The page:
On December 11, 2020, the US Treasury Department’s Office of Foreign Assets Control (OFAC) issued a much-anticipated report under Section 5(b) of the Hong Kong Autonomy Act (HKAA) that—to the relief of non-US financial institutions, including those in Hong Kong—stated the Treasury Department had not identified any foreign financial institution (FFI) at risk of secondary sanctions under the HKAA at this time.
Under Section 5(b) of the HKAA, Congress directed the Treasury Department to identify any FFI that knowingly conducted a significant transaction with a person identified by the State Department in a report under Section 5(a) of the HKAA. The State Department issued its report on October 14, 2020, identifying ten individuals, including Hong Kong’s Chief Executive and other prominent government officials.
(For more information about the HKAA and the State Department’s Section 5(a) report, see our blog post of October 15, 2020, “Update: Hong Kong Financial Institutions Face US Secondary Sanctions after State Department Issues First Report under Hong Kong Autonomy Act.”)
Under the HKAA, FFIs identified in a Section 5(b) report could be subject to a “menu” of ten secondary sanctions described in Section 7 of the HKAA. Those sanctions would become mandatory after one year of the report’s issuance.
Since the issuance of the October 14 report, FFIs in Hong Kong have been assessing their risks and, in some cases, minimizing their exposure to the ten individuals, in anticipation of the Treasury Department’s Section 5(b) report. With the Treasury Department’s “null report,” the risk of secondary sanctions is mooted for the time being.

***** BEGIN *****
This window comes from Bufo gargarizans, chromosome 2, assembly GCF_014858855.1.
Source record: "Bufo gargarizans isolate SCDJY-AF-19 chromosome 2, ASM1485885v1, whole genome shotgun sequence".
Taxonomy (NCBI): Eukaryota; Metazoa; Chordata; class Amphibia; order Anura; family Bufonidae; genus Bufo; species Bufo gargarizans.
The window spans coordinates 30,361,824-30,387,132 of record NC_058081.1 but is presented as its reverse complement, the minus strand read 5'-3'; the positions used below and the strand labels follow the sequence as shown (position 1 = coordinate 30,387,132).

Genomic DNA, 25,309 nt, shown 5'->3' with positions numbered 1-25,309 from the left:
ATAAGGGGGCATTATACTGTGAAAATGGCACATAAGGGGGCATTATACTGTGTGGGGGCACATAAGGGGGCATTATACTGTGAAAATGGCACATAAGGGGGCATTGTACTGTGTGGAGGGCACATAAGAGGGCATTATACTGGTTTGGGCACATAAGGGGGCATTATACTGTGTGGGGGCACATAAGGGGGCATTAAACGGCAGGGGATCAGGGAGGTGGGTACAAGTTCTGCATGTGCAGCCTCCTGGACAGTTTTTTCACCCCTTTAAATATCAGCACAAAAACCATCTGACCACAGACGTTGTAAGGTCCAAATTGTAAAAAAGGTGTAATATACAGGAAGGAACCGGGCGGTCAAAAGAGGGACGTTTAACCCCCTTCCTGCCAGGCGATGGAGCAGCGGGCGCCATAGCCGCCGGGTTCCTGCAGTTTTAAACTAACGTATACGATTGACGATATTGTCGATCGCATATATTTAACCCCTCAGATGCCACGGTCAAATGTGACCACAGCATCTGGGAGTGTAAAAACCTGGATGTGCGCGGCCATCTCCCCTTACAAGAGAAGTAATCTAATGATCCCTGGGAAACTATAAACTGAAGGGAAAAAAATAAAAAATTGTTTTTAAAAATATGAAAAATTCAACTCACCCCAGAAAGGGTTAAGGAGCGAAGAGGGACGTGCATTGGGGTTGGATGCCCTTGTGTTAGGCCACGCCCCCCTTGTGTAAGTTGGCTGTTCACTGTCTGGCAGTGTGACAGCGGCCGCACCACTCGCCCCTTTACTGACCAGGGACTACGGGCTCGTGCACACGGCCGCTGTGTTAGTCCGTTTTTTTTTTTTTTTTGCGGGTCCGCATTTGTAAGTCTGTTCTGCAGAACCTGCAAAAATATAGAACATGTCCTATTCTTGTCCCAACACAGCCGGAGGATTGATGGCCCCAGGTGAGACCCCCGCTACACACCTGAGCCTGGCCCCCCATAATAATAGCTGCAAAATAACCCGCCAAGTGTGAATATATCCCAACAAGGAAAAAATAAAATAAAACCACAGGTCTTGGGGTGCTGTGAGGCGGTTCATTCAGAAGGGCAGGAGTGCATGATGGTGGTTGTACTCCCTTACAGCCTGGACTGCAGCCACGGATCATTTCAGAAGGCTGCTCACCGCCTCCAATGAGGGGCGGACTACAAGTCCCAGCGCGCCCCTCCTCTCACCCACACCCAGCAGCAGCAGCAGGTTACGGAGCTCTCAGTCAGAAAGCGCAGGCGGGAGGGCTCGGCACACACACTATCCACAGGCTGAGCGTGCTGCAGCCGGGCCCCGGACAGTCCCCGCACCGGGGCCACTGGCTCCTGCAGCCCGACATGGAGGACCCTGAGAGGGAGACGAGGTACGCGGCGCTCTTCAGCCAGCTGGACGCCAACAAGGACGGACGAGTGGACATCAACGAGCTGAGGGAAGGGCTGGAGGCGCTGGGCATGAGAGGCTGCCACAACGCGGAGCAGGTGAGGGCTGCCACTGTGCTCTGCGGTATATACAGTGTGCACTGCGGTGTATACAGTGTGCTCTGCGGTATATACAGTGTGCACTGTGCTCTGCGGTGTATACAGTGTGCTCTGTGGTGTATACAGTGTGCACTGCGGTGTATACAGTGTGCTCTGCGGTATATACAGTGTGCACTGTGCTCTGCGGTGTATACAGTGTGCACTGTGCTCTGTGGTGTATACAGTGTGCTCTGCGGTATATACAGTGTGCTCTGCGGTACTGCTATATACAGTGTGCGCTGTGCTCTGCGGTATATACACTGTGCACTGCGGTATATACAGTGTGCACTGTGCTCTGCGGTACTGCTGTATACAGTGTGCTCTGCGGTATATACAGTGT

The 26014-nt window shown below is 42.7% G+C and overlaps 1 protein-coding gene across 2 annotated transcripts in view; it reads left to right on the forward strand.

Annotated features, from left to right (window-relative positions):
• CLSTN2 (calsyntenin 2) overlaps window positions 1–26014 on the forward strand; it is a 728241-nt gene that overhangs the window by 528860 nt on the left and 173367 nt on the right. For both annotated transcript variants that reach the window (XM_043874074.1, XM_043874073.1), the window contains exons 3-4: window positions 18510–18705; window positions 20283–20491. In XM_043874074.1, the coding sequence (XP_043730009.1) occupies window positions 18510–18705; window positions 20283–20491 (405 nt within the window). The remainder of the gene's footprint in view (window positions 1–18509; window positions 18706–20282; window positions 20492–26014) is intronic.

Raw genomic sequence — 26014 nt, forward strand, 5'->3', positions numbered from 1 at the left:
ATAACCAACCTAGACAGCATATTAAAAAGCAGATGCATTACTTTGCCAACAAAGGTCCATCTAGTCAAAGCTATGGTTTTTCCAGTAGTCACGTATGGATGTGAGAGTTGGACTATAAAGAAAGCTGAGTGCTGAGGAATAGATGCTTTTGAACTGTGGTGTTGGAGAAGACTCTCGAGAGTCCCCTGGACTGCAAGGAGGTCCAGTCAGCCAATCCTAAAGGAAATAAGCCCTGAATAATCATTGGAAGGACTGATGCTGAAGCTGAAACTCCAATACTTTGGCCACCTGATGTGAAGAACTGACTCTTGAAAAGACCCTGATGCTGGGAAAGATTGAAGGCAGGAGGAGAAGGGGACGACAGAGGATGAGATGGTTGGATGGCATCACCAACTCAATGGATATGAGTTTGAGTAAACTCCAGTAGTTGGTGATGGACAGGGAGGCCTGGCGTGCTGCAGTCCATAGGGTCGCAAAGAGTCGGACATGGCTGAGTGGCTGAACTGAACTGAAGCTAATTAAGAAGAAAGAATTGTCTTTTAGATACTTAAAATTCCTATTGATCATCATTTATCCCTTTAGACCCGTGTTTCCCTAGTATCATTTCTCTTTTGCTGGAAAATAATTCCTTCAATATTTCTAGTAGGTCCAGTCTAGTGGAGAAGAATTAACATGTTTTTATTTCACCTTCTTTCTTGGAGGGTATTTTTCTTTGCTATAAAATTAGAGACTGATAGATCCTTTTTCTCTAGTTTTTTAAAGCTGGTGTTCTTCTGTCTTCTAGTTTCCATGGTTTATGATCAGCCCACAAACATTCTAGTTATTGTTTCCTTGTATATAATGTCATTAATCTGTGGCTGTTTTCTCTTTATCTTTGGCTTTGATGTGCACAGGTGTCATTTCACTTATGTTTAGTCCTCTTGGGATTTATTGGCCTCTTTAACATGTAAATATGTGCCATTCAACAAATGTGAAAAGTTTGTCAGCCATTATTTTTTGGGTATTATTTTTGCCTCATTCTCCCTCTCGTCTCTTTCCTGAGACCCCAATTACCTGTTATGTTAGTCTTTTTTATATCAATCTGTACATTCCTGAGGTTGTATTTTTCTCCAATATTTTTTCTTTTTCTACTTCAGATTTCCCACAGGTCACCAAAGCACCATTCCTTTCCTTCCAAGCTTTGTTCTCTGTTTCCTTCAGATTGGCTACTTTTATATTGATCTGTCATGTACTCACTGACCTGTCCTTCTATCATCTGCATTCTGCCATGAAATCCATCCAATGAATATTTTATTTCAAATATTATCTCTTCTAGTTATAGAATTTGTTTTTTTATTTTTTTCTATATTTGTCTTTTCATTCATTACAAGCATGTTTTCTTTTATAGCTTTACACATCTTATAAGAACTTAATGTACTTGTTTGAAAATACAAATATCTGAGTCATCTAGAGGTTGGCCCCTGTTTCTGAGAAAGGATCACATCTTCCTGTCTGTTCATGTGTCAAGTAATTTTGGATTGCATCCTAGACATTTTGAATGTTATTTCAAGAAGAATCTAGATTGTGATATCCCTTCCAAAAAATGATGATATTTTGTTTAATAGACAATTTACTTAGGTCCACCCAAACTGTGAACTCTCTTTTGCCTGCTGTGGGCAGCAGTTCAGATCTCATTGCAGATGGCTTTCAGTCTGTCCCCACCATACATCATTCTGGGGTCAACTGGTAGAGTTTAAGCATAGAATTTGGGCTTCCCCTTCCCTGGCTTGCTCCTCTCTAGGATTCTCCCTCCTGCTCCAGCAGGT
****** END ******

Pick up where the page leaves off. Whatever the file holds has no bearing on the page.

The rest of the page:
According to the Section 5(b) report, the Treasury Department, “in consultation with interagency partners, has conducted regular searches of all available sources of information, including classified and unclassified holdings, for any potential significant transactions by FFIs with the foreign persons identified in the Section 5(a) Report.” However, those “efforts have not yielded any information on significant transactions with these foreign persons.”
In accordance with the HKAA, both the Section 5(a) and Section 5(b) reports could be updated at any time based on new findings. In its Section 5(b) report, the Treasury Department stated it “will continue to actively monitor this type of activity” and “will update the Section 5(b) Report in an ongoing manner.”
Separately, OFAC has designated a total of 29 PRC and Hong Kong government officials as Specially Designated Nationals (SDNs) under Executive Order 13936, including 14 PRC officials targeted on December 7, 2020. Those individuals continue to be subject to blocking sanctions, and FFIs could face OFAC enforcement risk for transactions subject to US jurisdiction that involve the individuals, their property, or interests in property.